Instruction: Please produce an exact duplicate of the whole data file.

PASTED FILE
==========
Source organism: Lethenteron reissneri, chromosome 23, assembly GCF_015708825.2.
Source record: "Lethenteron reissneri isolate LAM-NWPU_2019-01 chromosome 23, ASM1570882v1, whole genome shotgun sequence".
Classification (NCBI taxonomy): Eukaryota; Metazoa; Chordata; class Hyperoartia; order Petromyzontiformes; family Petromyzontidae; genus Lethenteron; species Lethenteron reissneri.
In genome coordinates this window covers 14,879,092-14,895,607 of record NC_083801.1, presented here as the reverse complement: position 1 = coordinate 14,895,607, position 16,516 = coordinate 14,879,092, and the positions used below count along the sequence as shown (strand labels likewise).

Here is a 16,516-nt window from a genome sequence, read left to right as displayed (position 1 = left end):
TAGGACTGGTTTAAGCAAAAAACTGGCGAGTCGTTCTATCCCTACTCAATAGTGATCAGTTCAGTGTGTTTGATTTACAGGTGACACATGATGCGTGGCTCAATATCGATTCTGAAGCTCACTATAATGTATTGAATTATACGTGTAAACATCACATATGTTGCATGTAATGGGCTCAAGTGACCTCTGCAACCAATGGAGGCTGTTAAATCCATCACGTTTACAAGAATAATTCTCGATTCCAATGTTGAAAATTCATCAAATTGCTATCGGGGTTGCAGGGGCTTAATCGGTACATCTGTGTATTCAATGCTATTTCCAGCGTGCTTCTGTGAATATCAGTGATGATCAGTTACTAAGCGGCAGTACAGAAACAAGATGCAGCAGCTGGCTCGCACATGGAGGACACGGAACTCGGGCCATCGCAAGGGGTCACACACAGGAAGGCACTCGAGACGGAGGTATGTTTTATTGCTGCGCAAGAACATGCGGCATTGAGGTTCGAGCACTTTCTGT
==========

Source organism: Lethenteron reissneri, chromosome 23, assembly GCF_015708825.2.
Source record: "Lethenteron reissneri isolate LAM-NWPU_2019-01 chromosome 23, ASM1570882v1, whole genome shotgun sequence".
Classification (NCBI taxonomy): Eukaryota; Metazoa; Chordata; class Hyperoartia; order Petromyzontiformes; family Petromyzontidae; genus Lethenteron; species Lethenteron reissneri.
In genome coordinates this window covers 14,879,092-14,895,607 of record NC_083801.1, presented here as the reverse complement: position 1 = coordinate 14,895,607, position 16,516 = coordinate 14,879,092, and the positions used below count along the sequence as shown (strand labels likewise).

Here is a 16,516-nt window from a genome sequence, read left to right as displayed (position 1 = left end):
TAGGACTGGTTTAAGCAAAAAACTGGCGAGTCGTTCTATCCCTACTCAATAGTGATCAGTTCAGTGTGTTTGATTTACAGGTGACACATGATGCGTGGCTCAATATCGATTCTGAAGCTCACTATAATGTATTGAATTATACGTGTAAACATCACATATGTTGCATGTAATGGGCTCAAGTGACCTCTGCAACCAATGGAGGCTGTTAAATCCATCACGTTTACAAGAATAATTCTCGATTCCAATGTTGAAAATTCATCAAATTGCTATCGGGGTTGCAGGGGCTTAATCGGTACATCTGTGTATTCAATGCTATTTCCAGCGTGCTTCTGTGAATATCAGTGATGATCAGTTACTAAGCGGCAGTACAGAAACAAGATGCAGCAGCTGGCTCGCACATGGAGGACACGGAACTCGGGCCATCGCAAGGGGTCACACACAGGAAGGCACTCGAGACGGAGGTATGTTTTATTGCTGCGCAAGAACATGCGGCATTGAGGTTCGAGCACTTTCTGT